Come Lady Death

Beagle, Peter

Primary Category: Literature / Fiction

Genre: Short Story

Annotated by:
Belling, Catherine
  • Date of entry: Nov-29-2000


England in the 18th century. The wealthy Lady Neville finds that she has become sad and bored with life. So she arranges an elaborate ball and decides to invite Death as the guest of honor. To be invited, Death must first be found. After discussion about whether Death lives among the rich or the poor, Lady Neville remembers that her hairdresser’s child is dying, so she gives him the invitation to pass on when death arrives.

Two days later the heartbroken hairdresser arrives with a note of acceptance. All agree that Death’s handwriting looks feminine, but when the hairdresser will not describe the source of the note, Lady Neville has him whipped and thrown out.

At the ball, the guests become increasingly fearful until Death arrives, late, in the form of a beautiful young woman. Everyone falls in love with her. When she says she has to leave, they beg her to stay, and she says she will, if they’re sure. They are, so she says that she must now choose someone to take her place as immortal Death.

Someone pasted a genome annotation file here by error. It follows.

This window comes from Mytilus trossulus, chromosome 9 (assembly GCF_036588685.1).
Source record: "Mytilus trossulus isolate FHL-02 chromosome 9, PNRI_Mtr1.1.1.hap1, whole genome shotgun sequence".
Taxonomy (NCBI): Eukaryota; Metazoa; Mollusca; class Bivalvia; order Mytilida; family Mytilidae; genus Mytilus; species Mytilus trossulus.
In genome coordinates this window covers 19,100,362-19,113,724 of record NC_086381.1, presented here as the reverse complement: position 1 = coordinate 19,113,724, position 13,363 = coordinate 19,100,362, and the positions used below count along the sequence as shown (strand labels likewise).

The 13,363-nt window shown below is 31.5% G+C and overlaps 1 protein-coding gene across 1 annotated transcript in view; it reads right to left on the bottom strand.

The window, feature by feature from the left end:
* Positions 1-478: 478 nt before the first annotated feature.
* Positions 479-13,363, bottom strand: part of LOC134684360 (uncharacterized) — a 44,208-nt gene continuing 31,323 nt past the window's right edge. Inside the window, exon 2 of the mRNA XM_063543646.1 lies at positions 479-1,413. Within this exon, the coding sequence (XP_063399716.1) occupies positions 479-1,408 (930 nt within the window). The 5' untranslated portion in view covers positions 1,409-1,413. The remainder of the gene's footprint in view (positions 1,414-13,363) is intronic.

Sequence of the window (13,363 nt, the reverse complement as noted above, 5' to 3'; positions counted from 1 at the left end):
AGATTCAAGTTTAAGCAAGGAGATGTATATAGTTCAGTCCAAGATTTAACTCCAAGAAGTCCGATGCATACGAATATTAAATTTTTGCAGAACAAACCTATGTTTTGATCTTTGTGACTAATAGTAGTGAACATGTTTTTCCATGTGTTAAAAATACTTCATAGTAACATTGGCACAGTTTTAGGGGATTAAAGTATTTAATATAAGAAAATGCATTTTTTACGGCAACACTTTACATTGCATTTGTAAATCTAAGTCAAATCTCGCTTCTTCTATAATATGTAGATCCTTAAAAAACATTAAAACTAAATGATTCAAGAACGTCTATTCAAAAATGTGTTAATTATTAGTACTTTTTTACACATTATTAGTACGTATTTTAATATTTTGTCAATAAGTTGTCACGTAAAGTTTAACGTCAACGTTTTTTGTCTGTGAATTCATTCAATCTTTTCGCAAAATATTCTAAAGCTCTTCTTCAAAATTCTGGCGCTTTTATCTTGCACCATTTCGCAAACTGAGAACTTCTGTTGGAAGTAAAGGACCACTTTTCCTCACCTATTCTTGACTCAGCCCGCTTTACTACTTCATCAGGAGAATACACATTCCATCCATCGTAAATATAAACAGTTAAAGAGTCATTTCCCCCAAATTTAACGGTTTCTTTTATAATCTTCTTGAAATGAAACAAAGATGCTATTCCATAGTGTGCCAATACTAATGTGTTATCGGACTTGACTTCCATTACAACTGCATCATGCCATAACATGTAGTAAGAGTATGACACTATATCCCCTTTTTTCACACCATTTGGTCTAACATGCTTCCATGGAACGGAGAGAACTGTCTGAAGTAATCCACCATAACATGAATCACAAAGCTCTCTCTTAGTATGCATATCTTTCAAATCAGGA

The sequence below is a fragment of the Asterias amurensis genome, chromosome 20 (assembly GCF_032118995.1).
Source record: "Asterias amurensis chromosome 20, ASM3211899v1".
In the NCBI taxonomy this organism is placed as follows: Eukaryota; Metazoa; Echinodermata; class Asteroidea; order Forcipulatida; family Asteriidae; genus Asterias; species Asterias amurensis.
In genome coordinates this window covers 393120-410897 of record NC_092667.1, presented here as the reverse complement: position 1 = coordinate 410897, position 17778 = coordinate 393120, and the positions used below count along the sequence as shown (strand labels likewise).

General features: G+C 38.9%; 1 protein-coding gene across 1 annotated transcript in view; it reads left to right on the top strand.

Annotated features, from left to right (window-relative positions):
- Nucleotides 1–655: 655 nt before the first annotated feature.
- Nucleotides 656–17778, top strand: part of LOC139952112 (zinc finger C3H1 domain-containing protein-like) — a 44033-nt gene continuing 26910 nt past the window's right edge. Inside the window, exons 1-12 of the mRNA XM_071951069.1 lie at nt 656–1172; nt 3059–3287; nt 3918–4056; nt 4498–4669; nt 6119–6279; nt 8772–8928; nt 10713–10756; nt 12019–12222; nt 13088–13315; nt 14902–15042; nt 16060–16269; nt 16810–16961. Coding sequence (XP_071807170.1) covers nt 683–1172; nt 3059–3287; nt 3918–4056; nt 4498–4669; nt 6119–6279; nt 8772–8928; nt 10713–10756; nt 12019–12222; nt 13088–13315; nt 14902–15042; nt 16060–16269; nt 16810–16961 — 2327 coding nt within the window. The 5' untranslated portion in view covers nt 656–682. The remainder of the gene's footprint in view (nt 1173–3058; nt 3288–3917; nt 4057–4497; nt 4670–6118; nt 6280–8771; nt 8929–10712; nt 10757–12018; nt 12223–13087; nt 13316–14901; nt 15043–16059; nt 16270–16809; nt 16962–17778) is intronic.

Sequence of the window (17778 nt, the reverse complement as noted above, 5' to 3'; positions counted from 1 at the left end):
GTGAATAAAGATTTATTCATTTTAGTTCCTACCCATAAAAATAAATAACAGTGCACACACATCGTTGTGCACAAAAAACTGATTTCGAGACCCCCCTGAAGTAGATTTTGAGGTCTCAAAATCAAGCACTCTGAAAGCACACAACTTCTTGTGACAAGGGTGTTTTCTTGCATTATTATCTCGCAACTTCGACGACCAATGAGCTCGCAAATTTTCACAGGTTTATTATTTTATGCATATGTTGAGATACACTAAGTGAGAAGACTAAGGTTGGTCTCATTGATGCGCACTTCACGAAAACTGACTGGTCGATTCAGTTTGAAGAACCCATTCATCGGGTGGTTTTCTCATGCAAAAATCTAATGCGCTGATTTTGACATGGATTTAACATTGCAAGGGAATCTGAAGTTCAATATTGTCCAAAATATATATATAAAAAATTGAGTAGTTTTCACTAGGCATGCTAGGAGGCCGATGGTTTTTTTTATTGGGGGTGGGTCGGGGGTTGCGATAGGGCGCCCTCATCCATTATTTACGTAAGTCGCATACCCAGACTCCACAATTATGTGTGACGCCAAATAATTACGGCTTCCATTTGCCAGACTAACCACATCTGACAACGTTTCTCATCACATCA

After a careful (and revealing) process of selection, Death chooses Lady Neville herself, concluding that one who could treat her hairdresser so heartlessly would take on the role well, since it is clear that only she knows "how meaningless it is to be alive." The story ends as Death kisses Lady Neville--and they, presumably, change roles.


A clever fable concerning the omnipresence of death and our ambivalence about its role. Lady Neville is tired of life, so death is attractive to her. The hairdresser no longer cares whether he lives or dies after the terrible death of his small child. Each guest at the ball has a different reason for living--or wanting to die--and these are economically presented.

Death is seductive but also, once the group has welcomed her, utterly implacable. We suspect that Lady Neville is not going to find her new role as easy as the old. A thought-provoking way to begin a discussion of attitudes to death and dying.

Primary Source

The Fantasy World of Peter S. Beagle



Place Published

New York



Page Count